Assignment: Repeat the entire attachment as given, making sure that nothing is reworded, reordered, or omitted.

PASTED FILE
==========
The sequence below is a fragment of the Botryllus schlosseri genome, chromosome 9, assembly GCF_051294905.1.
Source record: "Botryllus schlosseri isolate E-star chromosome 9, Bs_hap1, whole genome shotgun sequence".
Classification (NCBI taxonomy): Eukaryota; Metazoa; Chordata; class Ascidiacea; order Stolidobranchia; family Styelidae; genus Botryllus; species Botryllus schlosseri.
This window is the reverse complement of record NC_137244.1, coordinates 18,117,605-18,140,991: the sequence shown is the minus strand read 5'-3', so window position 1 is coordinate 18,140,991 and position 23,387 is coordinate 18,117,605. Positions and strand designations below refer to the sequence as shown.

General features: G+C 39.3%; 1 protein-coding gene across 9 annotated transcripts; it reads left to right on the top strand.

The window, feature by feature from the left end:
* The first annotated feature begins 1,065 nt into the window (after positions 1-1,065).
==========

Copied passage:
The sequence below is a fragment of the Botryllus schlosseri genome, chromosome 9, assembly GCF_051294905.1.
Source record: "Botryllus schlosseri isolate E-star chromosome 9, Bs_hap1, whole genome shotgun sequence".
Classification (NCBI taxonomy): Eukaryota; Metazoa; Chordata; class Ascidiacea; order Stolidobranchia; family Styelidae; genus Botryllus; species Botryllus schlosseri.
This window is the reverse complement of record NC_137244.1, coordinates 18,117,605-18,140,991: the sequence shown is the minus strand read 5'-3', so window position 1 is coordinate 18,140,991 and position 23,387 is coordinate 18,117,605. Positions and strand designations below refer to the sequence as shown.

General features: G+C 39.3%; 1 protein-coding gene across 9 annotated transcripts; it reads left to right on the top strand.

The window, feature by feature from the left end:
* The first annotated feature begins 1,065 nt into the window (after positions 1-1,065).